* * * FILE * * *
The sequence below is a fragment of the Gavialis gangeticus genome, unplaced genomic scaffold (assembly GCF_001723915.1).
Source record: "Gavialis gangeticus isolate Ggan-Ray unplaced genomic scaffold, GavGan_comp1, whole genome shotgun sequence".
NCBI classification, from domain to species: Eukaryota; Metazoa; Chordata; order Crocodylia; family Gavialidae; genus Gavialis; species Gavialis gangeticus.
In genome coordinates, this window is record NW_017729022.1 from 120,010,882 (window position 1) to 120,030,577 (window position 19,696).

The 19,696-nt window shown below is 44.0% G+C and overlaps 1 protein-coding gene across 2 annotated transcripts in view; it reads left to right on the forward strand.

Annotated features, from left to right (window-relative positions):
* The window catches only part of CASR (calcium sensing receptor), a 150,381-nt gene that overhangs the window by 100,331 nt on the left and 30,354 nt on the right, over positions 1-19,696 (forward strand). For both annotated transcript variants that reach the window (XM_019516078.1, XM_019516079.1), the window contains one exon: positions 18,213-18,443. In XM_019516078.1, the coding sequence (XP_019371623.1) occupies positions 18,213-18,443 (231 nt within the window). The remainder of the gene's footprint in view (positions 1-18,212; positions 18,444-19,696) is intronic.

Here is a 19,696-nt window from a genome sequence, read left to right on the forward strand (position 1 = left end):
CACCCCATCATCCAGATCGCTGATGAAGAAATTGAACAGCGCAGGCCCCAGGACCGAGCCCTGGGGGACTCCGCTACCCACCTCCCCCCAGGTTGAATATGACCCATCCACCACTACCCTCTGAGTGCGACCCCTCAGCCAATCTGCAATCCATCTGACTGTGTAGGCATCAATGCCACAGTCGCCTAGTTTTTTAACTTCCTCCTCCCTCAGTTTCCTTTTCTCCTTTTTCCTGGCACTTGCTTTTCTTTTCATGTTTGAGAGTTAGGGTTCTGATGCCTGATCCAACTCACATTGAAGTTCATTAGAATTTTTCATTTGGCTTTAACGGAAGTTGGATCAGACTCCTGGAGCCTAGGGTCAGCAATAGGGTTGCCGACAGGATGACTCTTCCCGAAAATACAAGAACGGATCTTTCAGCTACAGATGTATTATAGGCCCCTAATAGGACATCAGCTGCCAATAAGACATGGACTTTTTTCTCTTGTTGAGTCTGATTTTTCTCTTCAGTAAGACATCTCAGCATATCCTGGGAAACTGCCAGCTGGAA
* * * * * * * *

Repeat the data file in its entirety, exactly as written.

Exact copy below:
The sequence below is a fragment of the Gavialis gangeticus genome, unplaced genomic scaffold (assembly GCF_001723915.1).
Source record: "Gavialis gangeticus isolate Ggan-Ray unplaced genomic scaffold, GavGan_comp1, whole genome shotgun sequence".
NCBI classification, from domain to species: Eukaryota; Metazoa; Chordata; order Crocodylia; family Gavialidae; genus Gavialis; species Gavialis gangeticus.
In genome coordinates, this window is record NW_017729022.1 from 120,010,882 (window position 1) to 120,030,577 (window position 19,696).

The 19,696-nt window shown below is 44.0% G+C and overlaps 1 protein-coding gene across 2 annotated transcripts in view; it reads left to right on the forward strand.

Annotated features, from left to right (window-relative positions):
* The window catches only part of CASR (calcium sensing receptor), a 150,381-nt gene that overhangs the window by 100,331 nt on the left and 30,354 nt on the right, over positions 1-19,696 (forward strand). For both annotated transcript variants that reach the window (XM_019516078.1, XM_019516079.1), the window contains one exon: positions 18,213-18,443. In XM_019516078.1, the coding sequence (XP_019371623.1) occupies positions 18,213-18,443 (231 nt within the window). The remainder of the gene's footprint in view (positions 1-18,212; positions 18,444-19,696) is intronic.

Here is a 19,696-nt window from a genome sequence, read left to right on the forward strand (position 1 = left end):
CACCCCATCATCCAGATCGCTGATGAAGAAATTGAACAGCGCAGGCCCCAGGACCGAGCCCTGGGGGACTCCGCTACCCACCTCCCCCCAGGTTGAATATGACCCATCCACCACTACCCTCTGAGTGCGACCCCTCAGCCAATCTGCAATCCATCTGACTGTGTAGGCATCAATGCCACAGTCGCCTAGTTTTTTAACTTCCTCCTCCCTCAGTTTCCTTTTCTCCTTTTTCCTGGCACTTGCTTTTCTTTTCATGTTTGAGAGTTAGGGTTCTGATGCCTGATCCAACTCACATTGAAGTTCATTAGAATTTTTCATTTGGCTTTAACGGAAGTTGGATCAGACTCCTGGAGCCTAGGGTCAGCAATAGGGTTGCCGACAGGATGACTCTTCCCGAAAATACAAGAACGGATCTTTCAGCTACAGATGTATTATAGGCCCCTAATAGGACATCAGCTGCCAATAAGACATGGACTTTTTTCTCTTGTTGAGTCTGATTTTTCTCTTCAGTAAGACATCTCAGCATATCCTGGGAAACTGCCAGCTGGAA